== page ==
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International Surrogacy: How Long Will it Take to Bring Baby Back to the UK?

View profile for Karma Hickman
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The answer to this question depends on the route you are using to bring your baby back to the UK and the country your baby was born in.

In my previous blog, International Surrogacy and how to bring Baby back to UK, I looked at the potential routes available (referenced below) for parents bringing a surrogate-born baby back to the UK.

However, one of the most common misconceptions I encounter is how long these processes might actually take. The reality is there is a vast array of waiting times ranging from a few weeks up to several months.

Route 1: Apply directly for British passport 

If you are able to apply directly for a British passport, then this is potentially one of the quicker routes - but it is still not fast. I generally recommend waiting until baby is at least 6 weeks old before making the application. This is so you can show the UK passport authorities that you comply with the requirements for a Parental Order and so that one is likely to be made in your favour. This ensures the application is more likely to succeed.

I suggest you then allow a further couple of weeks to allow the application to be received by Her Majesty’s Passport Office.

Waiting times thereafter vary greatly from country to country. Bearing in mind that the advertised application processing times are the minimum you should expect and that the checks carried out in surrogacy cases are extensive, you can look up current waiting times here.

Route 2: Apply for the baby to be registered as British and then apply for a British passport

In this route, you must wait at least 6 weeks before you can apply for your baby to be registered as British.  

Once the application has been sent, the Home Office will ask you to enrol baby’s biometrics. This basically means you have to attend a local visa centre to have baby’s digital photograph taken. How long this will take is very hard to predict, as it depends on how long it takes for the Home Office to send the letter, how long it takes the letter to reach you and what the biometrics appointment waiting times are like. However, it is generally another 2-8 weeks.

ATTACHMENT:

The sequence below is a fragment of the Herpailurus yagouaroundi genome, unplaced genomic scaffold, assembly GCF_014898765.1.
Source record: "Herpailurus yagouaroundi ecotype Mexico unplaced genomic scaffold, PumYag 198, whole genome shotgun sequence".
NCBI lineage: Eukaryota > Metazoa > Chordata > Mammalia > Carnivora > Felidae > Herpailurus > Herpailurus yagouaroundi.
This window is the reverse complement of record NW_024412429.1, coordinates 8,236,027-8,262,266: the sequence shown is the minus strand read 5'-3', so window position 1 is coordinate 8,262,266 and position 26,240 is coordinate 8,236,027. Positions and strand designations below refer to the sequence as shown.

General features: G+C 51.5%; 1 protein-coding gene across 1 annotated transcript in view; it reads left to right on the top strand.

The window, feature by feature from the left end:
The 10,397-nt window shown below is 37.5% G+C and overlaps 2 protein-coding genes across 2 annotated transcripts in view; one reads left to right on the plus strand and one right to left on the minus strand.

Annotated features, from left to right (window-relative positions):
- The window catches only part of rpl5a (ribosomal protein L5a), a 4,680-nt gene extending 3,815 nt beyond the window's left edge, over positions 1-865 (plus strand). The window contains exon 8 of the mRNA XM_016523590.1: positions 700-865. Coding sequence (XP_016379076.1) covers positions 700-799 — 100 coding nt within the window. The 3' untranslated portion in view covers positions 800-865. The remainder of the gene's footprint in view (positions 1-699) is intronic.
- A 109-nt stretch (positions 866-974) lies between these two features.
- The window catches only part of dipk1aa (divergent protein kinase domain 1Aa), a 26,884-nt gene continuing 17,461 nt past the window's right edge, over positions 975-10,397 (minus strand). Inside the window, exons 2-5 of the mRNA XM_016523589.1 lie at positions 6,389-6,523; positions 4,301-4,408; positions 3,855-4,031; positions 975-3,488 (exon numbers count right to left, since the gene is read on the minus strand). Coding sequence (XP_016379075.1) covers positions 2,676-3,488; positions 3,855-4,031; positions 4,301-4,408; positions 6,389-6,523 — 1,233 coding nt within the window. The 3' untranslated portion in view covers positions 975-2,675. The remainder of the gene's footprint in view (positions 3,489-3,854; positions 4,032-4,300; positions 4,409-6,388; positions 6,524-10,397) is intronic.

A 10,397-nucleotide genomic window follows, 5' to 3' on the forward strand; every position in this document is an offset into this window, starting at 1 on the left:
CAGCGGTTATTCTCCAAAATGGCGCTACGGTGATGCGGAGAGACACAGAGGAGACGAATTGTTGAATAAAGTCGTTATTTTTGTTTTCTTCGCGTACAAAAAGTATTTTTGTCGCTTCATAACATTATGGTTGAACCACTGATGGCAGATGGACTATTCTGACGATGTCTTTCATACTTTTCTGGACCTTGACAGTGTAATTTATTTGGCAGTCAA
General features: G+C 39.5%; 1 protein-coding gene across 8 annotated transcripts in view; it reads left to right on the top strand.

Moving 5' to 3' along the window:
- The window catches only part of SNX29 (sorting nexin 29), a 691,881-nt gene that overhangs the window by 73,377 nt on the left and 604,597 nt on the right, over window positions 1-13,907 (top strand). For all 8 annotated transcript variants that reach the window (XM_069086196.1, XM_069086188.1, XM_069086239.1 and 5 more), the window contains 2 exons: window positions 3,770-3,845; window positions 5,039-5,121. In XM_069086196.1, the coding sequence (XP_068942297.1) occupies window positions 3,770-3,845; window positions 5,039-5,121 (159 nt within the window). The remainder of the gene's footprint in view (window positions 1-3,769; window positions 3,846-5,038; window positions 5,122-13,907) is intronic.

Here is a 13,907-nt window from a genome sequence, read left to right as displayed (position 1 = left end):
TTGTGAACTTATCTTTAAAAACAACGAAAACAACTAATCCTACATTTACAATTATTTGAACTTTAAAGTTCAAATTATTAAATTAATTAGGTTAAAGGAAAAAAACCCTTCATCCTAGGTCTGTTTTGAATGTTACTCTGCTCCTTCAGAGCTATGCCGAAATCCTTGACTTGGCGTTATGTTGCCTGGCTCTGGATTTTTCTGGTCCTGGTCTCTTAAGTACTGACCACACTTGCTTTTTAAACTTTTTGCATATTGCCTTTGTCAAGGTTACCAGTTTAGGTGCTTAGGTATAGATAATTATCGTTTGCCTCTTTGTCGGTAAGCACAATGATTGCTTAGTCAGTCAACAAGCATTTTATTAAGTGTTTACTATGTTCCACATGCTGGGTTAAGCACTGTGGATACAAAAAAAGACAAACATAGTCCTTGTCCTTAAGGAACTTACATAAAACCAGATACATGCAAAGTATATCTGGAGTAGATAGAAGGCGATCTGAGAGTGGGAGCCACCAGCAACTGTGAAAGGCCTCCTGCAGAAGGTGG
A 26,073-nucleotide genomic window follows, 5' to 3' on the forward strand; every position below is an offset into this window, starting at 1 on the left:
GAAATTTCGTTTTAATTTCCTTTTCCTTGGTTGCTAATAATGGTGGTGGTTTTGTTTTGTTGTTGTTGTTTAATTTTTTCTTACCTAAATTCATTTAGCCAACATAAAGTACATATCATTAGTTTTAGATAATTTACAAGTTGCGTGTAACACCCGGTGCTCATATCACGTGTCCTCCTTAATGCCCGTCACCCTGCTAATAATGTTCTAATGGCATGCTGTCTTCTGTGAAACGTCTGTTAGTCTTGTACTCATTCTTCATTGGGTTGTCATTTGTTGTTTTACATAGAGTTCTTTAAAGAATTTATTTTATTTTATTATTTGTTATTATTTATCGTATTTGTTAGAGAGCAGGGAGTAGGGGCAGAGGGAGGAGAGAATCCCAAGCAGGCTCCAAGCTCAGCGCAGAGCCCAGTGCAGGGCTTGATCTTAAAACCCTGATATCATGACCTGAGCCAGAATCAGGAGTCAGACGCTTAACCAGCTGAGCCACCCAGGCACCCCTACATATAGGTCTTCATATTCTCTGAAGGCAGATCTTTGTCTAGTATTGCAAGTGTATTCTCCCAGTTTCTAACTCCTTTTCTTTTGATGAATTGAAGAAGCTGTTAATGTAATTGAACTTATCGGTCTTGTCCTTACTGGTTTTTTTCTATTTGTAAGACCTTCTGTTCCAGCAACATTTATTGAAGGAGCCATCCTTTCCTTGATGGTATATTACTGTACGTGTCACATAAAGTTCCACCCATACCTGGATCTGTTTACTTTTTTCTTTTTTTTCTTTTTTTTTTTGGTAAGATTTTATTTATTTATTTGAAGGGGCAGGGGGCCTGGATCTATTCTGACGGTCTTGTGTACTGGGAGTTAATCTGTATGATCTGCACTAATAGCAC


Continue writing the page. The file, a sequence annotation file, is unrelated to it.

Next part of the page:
Once the Home Office has the biometrics data, its turnaround times on registration applications with the right documentation is usually fairly quick, about a couple of weeks. 

Once the baby has a Registration Certificate, you can then apply for a British passport for the baby. The waiting times explained under Route 1 will then apply although without the recommended 6-week wait at the outset.

Route 3: Apply for a non-British passport for the baby and then apply for a visa for the baby to come to the UK / obtain permission at UK airport

This is most commonly an option where the parents are living in the UK but are not British, or in cases where neither intended parent has a genetic connection to the child. However, there are occasions where even though the baby may be eligible for a British passport, parents choose to bring their baby back to the UK on a foreign passport.

If baby requires a visa before travel

If the baby is travelling on a passport that requires an advance visa in order to come to the UK (e.g. Indian), then you will normally need to make a discretionary visa application for the baby beforehand. Waiting times vary wildly from country to country but current processing times can be found here.

If no visa is required before travel

If the baby is eligible for a passport that does not require an advance visa in order to come to the UK, then there are two further possible scenarios you may face.

Scenario 1: If no entry permission is required at all because the baby holds a European passport, then you should just be able bring your baby back to the UK as soon as you obtain the passport.

Scenario 2: If your baby holds a passport that can be issued with entry permission on landing in the UK, then your baby may be given leave to enter as a “visitor”. This can be a risky strategy because strictly speaking your baby is not a visitor to the UK and an immigration official is entitled to refuse entry at the border. However, this is a route that has worked for some parents whose baby has been born in certain countries (e.g. USA).

If your baby is eligible for a foreign passport that does not require a visa at all then this will almost certainly be the fastest route for bringing them back to the UK.

What nationality will my baby be?

However, there is a common misconception that a baby will automatically be able to obtain the passport of the country they were born in. This is simply not the case.

The passport your baby will be entitled to depends on a complex interaction between British nationality and surrogacy laws, as well the nationality laws of the country in which s/he is born, and that country’s approach to surrogacy.

Babies born in the USA, for example, are entitled to a US passport regardless of the parents’ nationality or status.

Babies born in Greece, by way of contrast, would almost never be able to obtain a Greek passport in cases where the intended parents are British.

There is a morass of incorrect and conflicting information out there and it is essential you understand what your baby’s nationality and visa status will be at the earliest stage possible so you can plan appropriately and prepare for time spent abroad.

Read more on our Forming Families pages.

If you would like any advice surrounding this topic please contact our Forming Families team on 020 7091 2700.